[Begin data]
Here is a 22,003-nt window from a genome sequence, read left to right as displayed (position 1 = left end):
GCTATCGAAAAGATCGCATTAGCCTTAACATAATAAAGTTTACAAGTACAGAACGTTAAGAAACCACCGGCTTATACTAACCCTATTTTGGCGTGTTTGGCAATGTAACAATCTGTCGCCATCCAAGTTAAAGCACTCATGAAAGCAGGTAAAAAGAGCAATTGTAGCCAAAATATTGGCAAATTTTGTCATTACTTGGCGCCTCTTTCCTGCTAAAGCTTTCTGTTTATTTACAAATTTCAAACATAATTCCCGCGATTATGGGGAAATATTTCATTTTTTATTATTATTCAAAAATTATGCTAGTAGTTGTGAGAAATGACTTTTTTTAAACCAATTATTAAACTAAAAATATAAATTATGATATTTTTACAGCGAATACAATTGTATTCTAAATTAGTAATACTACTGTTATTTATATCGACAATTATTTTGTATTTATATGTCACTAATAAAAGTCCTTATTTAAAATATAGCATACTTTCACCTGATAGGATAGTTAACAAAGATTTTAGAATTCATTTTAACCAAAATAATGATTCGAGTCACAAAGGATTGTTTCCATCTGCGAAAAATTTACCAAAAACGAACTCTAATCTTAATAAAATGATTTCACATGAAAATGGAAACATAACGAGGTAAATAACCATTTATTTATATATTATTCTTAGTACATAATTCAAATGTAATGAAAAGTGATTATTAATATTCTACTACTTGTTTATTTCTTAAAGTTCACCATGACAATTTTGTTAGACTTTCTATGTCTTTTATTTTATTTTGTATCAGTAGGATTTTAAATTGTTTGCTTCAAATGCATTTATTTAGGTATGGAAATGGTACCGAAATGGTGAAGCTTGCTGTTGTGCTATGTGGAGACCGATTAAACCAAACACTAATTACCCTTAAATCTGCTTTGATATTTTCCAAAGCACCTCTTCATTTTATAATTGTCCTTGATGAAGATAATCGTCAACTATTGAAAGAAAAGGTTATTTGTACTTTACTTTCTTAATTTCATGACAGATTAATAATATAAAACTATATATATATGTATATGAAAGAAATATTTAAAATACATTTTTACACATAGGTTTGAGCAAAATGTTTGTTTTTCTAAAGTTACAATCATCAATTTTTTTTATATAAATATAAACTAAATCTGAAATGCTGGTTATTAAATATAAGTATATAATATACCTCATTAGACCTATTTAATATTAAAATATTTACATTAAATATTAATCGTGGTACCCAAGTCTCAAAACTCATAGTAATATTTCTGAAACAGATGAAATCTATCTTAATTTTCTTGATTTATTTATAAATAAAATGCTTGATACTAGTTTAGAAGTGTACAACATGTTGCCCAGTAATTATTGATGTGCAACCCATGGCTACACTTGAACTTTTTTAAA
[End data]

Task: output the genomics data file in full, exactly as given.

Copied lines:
Here is a 22,003-nt window from a genome sequence, read left to right as displayed (position 1 = left end):
GCTATCGAAAAGATCGCATTAGCCTTAACATAATAAAGTTTACAAGTACAGAACGTTAAGAAACCACCGGCTTATACTAACCCTATTTTGGCGTGTTTGGCAATGTAACAATCTGTCGCCATCCAAGTTAAAGCACTCATGAAAGCAGGTAAAAAGAGCAATTGTAGCCAAAATATTGGCAAATTTTGTCATTACTTGGCGCCTCTTTCCTGCTAAAGCTTTCTGTTTATTTACAAATTTCAAACATAATTCCCGCGATTATGGGGAAATATTTCATTTTTTATTATTATTCAAAAATTATGCTAGTAGTTGTGAGAAATGACTTTTTTTAAACCAATTATTAAACTAAAAATATAAATTATGATATTTTTACAGCGAATACAATTGTATTCTAAATTAGTAATACTACTGTTATTTATATCGACAATTATTTTGTATTTATATGTCACTAATAAAAGTCCTTATTTAAAATATAGCATACTTTCACCTGATAGGATAGTTAACAAAGATTTTAGAATTCATTTTAACCAAAATAATGATTCGAGTCACAAAGGATTGTTTCCATCTGCGAAAAATTTACCAAAAACGAACTCTAATCTTAATAAAATGATTTCACATGAAAATGGAAACATAACGAGGTAAATAACCATTTATTTATATATTATTCTTAGTACATAATTCAAATGTAATGAAAAGTGATTATTAATATTCTACTACTTGTTTATTTCTTAAAGTTCACCATGACAATTTTGTTAGACTTTCTATGTCTTTTATTTTATTTTGTATCAGTAGGATTTTAAATTGTTTGCTTCAAATGCATTTATTTAGGTATGGAAATGGTACCGAAATGGTGAAGCTTGCTGTTGTGCTATGTGGAGACCGATTAAACCAAACACTAATTACCCTTAAATCTGCTTTGATATTTTCCAAAGCACCTCTTCATTTTATAATTGTCCTTGATGAAGATAATCGTCAACTATTGAAAGAAAAGGTTATTTGTACTTTACTTTCTTAATTTCATGACAGATTAATAATATAAAACTATATATATATGTATATGAAAGAAATATTTAAAATACATTTTTACACATAGGTTTGAGCAAAATGTTTGTTTTTCTAAAGTTACAATCATCAATTTTTTTTATATAAATATAAACTAAATCTGAAATGCTGGTTATTAAATATAAGTATATAATATACCTCATTAGACCTATTTAATATTAAAATATTTACATTAAATATTAATCGTGGTACCCAAGTCTCAAAACTCATAGTAATATTTCTGAAACAGATGAAATCTATCTTAATTTTCTTGATTTATTTATAAATAAAATGCTTGATACTAGTTTAGAAGTGTACAACATGTTGCCCAGTAATTATTGATGTGCAACCCATGGCTACACTTGAACTTTTTTAAA